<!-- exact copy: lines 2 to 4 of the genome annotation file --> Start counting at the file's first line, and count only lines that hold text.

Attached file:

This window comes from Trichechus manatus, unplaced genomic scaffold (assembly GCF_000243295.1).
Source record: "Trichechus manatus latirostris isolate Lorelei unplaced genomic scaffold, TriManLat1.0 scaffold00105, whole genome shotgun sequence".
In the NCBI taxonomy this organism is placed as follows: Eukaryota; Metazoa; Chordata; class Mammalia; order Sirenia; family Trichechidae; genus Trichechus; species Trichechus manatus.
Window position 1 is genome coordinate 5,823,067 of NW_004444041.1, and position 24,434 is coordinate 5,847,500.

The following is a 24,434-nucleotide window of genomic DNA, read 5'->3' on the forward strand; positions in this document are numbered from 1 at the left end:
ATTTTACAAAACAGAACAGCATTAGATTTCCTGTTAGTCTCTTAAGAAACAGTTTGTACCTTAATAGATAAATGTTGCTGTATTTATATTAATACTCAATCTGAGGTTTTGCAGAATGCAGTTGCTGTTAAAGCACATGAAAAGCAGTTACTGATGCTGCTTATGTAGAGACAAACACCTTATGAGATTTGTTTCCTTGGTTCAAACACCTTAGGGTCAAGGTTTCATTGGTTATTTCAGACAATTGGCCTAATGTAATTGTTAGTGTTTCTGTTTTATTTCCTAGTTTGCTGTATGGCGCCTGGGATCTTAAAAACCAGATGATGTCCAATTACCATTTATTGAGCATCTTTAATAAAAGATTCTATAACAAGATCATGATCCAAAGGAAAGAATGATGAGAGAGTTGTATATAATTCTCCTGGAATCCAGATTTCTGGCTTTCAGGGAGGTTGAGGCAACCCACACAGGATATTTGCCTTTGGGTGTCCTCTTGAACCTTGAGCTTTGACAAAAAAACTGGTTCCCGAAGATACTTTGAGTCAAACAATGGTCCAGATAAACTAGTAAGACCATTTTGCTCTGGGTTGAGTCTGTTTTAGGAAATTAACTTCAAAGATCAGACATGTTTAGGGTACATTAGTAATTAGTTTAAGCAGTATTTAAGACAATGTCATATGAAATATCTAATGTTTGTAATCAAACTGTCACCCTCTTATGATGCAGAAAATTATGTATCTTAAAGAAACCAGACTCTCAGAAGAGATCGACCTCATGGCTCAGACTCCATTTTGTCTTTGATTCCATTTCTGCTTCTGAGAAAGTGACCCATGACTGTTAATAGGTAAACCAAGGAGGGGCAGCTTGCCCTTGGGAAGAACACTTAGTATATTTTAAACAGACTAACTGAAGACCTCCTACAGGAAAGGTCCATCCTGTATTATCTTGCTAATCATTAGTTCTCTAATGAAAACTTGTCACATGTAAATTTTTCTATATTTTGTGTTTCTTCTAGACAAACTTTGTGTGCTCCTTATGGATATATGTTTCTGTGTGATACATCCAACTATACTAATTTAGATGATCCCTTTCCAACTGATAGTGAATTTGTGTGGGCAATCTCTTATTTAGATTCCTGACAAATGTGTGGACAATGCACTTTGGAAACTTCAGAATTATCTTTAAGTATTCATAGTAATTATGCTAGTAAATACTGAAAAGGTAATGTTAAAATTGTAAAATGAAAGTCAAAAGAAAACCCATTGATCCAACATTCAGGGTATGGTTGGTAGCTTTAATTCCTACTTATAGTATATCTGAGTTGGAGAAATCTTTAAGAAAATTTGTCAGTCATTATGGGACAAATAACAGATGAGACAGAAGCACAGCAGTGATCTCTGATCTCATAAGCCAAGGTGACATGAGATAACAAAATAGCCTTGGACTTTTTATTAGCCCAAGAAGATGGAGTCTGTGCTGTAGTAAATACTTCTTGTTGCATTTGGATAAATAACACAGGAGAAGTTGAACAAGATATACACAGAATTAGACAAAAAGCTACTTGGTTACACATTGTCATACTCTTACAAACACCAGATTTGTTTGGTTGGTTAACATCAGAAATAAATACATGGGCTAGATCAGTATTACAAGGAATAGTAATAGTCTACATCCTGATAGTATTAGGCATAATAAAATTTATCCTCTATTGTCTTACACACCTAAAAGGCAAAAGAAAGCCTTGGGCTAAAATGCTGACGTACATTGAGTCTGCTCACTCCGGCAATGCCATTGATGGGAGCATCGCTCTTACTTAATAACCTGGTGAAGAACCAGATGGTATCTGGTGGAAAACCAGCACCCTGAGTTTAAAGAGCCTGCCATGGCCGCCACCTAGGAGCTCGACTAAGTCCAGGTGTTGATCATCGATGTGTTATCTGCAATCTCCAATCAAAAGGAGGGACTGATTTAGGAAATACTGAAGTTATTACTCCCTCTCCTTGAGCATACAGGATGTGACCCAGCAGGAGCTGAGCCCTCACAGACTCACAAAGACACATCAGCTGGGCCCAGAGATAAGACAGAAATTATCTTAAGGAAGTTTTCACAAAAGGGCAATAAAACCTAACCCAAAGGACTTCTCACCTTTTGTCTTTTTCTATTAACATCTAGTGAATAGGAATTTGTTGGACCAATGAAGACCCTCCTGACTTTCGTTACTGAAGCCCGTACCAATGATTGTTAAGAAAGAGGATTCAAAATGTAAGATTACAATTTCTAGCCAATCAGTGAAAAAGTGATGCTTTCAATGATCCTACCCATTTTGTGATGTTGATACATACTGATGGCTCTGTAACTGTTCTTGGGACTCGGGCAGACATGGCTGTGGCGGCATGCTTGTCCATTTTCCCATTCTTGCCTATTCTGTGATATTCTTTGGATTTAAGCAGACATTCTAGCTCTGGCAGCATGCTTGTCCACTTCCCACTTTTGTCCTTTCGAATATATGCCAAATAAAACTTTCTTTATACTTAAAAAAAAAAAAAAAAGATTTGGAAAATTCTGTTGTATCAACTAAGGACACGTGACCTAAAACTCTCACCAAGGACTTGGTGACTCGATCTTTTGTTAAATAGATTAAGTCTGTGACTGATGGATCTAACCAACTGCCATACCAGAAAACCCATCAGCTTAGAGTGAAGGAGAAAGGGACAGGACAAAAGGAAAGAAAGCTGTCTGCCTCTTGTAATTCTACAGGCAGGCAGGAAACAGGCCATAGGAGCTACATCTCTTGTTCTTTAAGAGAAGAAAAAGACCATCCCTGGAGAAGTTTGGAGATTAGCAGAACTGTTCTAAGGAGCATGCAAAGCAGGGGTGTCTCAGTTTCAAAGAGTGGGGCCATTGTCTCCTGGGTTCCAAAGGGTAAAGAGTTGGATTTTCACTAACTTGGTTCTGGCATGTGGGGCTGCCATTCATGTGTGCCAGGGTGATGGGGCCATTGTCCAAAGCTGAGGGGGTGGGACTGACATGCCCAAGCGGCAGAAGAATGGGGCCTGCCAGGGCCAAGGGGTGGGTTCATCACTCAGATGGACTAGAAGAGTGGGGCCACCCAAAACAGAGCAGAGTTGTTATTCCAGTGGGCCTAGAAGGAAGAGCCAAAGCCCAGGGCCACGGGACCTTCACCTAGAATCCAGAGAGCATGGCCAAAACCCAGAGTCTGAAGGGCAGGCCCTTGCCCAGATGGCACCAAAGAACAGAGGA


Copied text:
Source record: "Trichechus manatus latirostris isolate Lorelei unplaced genomic scaffold, TriManLat1.0 scaffold00105, whole genome shotgun sequence".
In the NCBI taxonomy this organism is placed as follows: Eukaryota; Metazoa; Chordata; class Mammalia; order Sirenia; family Trichechidae; genus Trichechus; species Trichechus manatus.
Window position 1 is genome coordinate 5,823,067 of NW_004444041.1, and position 24,434 is coordinate 5,847,500.